# Is Quantum Mechanics Compatible with Conservation of Information?

What is exactly the law of conservation of information? In quantum mechanics we have truly random outcomes in experiments, but doesn't this randomness mean that new information is produced and the law of conservation of information is violated?

• Unitary QM conserves probabilities/information. See my answer here: physics.stackexchange.com/a/434912/133418 – Avantgarde Oct 18 '18 at 5:43
• @Avantgarde Measurement as projection operator is not unitary (in fact non invertible). So, does a measurement destroy information? – K_inverse Oct 18 '18 at 8:15
• Information, in contrast to energy or momentum, is usually not present on the basic level of physics, and I see no reason why it should be conserved, or should it? (If I tell you a fact and you learn it, haven't we created new information?) – Luke Oct 18 '18 at 13:21
• I don't think there is a law of conservation of information per se. It is only a formal-looking statement of the determinist stance. – Stéphane Rollandin Oct 19 '18 at 8:45

Any conservation law -- energy, momentum, you name it, holds only in an isolated system. If a system interacts with its environment, then neither energy nor information associated with the system will be conserved. Of course, you can consider the system and its environment together as an isolated system, to which the conservation laws apply.

Since quantum measurement of a system involves interacting with it, it therefore should not be surprising that conservation of information associated with the system is violated. Of course, you could try to consider the system and the experimenter doing the measurement as a single isolated quantum system. An outside observer -- a "Wigner's friend" -- to the system-experimenter composite will describe this composite system as an isolated system undergoing unitary evolution. The relationship between that, and the subjective experience of the experimenter, is the "measurement problem" which various interpretations of quantum mechanics try to address in various ways.

As Dominic stated, local conservation laws hold in quantum mechanics, i.e. the conservation equation for probability density.

But in a simpler sense, "information is conserved" in that the total probably to measure an observable is always 1. More technically, if $$\Psi(x)$$ is a function that represents a quantum state in the position basis, then we have that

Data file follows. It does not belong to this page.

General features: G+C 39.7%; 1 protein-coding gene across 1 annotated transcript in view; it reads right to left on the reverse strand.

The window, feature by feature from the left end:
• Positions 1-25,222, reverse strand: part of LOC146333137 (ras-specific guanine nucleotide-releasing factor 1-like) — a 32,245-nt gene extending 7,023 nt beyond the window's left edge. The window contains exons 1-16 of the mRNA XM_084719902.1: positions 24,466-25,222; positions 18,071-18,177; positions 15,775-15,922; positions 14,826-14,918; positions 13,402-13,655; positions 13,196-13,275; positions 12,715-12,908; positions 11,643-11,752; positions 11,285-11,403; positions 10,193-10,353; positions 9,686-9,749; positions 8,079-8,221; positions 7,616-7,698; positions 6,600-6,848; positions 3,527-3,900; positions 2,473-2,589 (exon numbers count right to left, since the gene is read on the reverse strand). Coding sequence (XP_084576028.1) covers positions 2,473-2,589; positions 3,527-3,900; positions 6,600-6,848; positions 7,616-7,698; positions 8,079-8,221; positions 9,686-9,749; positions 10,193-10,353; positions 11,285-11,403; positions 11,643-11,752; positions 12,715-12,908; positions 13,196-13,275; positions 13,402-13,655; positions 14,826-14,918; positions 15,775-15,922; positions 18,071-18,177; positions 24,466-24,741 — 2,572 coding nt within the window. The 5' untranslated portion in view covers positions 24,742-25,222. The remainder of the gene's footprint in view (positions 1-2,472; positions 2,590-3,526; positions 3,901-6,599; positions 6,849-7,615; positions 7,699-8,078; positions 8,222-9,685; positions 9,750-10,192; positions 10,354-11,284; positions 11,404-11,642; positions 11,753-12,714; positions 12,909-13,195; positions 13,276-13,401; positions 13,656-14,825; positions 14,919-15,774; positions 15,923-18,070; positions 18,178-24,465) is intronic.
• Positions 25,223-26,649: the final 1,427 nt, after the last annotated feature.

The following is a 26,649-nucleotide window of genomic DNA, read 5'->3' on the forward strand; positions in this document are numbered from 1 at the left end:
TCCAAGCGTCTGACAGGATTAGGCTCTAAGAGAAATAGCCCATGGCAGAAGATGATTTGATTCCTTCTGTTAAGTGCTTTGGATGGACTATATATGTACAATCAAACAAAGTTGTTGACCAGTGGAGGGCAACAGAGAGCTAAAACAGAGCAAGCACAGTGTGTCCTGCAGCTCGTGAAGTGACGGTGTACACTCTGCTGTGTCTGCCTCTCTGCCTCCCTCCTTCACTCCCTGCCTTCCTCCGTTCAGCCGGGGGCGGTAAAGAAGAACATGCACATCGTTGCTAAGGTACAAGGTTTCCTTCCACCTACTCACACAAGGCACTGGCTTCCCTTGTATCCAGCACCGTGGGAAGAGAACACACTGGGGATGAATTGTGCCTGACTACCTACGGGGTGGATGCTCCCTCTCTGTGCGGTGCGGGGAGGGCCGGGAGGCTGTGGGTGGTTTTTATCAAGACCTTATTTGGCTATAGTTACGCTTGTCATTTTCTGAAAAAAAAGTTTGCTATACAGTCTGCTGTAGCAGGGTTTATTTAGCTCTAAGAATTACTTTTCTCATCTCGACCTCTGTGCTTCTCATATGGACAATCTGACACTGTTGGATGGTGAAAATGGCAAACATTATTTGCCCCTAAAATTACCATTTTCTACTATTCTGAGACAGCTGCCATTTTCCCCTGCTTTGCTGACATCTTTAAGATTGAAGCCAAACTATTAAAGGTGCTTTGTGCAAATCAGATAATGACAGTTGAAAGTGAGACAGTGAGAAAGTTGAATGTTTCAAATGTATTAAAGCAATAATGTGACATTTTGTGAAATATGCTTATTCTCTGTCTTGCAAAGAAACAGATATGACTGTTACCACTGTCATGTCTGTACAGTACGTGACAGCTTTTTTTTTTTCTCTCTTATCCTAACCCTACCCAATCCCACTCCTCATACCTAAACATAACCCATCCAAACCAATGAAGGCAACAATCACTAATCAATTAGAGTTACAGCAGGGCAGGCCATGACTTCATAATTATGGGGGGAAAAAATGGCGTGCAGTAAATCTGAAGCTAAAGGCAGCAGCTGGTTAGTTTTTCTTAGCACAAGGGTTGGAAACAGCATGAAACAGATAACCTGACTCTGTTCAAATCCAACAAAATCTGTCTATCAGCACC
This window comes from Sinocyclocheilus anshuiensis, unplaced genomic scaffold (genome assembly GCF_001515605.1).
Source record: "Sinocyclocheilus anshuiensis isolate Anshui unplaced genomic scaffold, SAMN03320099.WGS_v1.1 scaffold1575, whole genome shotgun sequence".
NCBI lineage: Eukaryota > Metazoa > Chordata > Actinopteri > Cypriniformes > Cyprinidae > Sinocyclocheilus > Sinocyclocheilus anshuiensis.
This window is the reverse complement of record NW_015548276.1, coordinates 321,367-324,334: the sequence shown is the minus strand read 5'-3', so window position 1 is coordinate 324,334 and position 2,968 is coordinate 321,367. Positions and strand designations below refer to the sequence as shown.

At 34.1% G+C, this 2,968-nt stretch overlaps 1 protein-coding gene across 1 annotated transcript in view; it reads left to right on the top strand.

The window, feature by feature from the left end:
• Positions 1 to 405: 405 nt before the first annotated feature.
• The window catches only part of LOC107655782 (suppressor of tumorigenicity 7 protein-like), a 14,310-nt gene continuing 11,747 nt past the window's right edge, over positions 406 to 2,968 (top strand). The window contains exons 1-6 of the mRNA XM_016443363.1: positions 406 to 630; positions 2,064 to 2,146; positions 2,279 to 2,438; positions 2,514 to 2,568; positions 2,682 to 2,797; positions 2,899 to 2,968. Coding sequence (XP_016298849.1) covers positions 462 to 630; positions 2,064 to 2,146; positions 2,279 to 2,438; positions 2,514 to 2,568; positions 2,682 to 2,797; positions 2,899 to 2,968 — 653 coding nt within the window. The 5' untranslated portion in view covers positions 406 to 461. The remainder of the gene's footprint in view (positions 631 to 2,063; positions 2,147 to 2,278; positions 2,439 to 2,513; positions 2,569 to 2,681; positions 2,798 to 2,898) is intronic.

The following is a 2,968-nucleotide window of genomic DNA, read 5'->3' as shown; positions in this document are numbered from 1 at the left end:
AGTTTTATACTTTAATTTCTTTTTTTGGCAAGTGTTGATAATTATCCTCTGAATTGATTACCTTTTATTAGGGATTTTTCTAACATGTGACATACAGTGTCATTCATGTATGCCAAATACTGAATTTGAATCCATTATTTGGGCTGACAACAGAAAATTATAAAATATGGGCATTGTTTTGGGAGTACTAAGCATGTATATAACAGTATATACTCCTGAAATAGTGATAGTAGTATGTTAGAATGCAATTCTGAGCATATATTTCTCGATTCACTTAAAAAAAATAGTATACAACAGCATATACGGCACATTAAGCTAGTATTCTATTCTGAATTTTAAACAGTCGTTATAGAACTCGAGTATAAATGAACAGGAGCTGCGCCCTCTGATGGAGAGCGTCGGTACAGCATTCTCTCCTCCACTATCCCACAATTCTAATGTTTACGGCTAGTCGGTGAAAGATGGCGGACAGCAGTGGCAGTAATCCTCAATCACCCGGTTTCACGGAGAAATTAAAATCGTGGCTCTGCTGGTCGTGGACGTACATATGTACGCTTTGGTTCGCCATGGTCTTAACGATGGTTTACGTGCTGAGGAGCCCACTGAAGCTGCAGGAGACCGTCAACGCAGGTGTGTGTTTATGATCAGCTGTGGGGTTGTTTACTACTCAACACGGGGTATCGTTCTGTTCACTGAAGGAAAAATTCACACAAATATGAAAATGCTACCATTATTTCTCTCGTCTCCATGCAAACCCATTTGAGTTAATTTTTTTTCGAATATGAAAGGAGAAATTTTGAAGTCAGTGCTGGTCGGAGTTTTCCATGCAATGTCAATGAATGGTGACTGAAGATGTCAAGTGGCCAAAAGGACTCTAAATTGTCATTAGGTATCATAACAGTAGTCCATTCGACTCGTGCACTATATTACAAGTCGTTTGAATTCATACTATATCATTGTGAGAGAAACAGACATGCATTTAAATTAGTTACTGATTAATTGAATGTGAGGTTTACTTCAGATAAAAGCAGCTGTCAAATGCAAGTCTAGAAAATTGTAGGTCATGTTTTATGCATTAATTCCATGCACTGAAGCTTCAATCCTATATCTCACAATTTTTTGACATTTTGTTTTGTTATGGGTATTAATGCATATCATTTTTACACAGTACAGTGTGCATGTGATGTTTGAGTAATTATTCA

$$1 = \int_{\infty}^{\infty} |\Psi(x)|^{2} dx$$

which is the well known normalization condition. In our context here, it means that we will always find our particle at some position if we measure it. So in this sense, all the information of the wave function is conserved as well.

• I'm not sure I agree with this characterization. In any consistent theory, the total probability has to be 1 -- this is an axiom of probability theory. But classical stochastic processes, when described in terms of a probability distribution, although they obviously satisfy this, clearly do not conserve information since they are not reversible. I think the precise statement of conservation of information is simply equivalent to reversibility. – Dominic Else Oct 20 '18 at 15:34
• Interesting point, but in my answer I am disregarding things like black holes and stochastic processes, since the OP's original question is with regards to basic quantum mechanics, where the unitary time evolution operator determines the evolution of the system while conserving information (since it is invariant under time reversal) and we force the state of the system to be normalized meaning every state is plausibly occupied by the system. – N. Steinle Oct 20 '18 at 16:39
• More to your point, though, you seem to be employing Susskind's defn. of "information conservation" which, arising from the black hole paradox, is a different kind of "information" than what I'm considering here, which is I think why you disagree. – N. Steinle Oct 20 '18 at 16:40
• However, as far as the black hole firewall paradox goes, we're not yet sure what the best definitions are, and so I'm not tied down to what you think the best definition is. Indeed, the axiom of unit measure of probability theory is deeply related to unitarity in quantum physics. But, in principle, one can create a probability theory without the axiom of unit measure – N. Steinle Oct 20 '18 at 16:49
• My definition of "conservation of information" is just that you can always uniquely determine the initial state, given the configuration after time t. I doubt this is original to Susskind and the black hole paradox, though it is used there. I don't know how else you could define it? – Dominic Else Oct 20 '18 at 17:35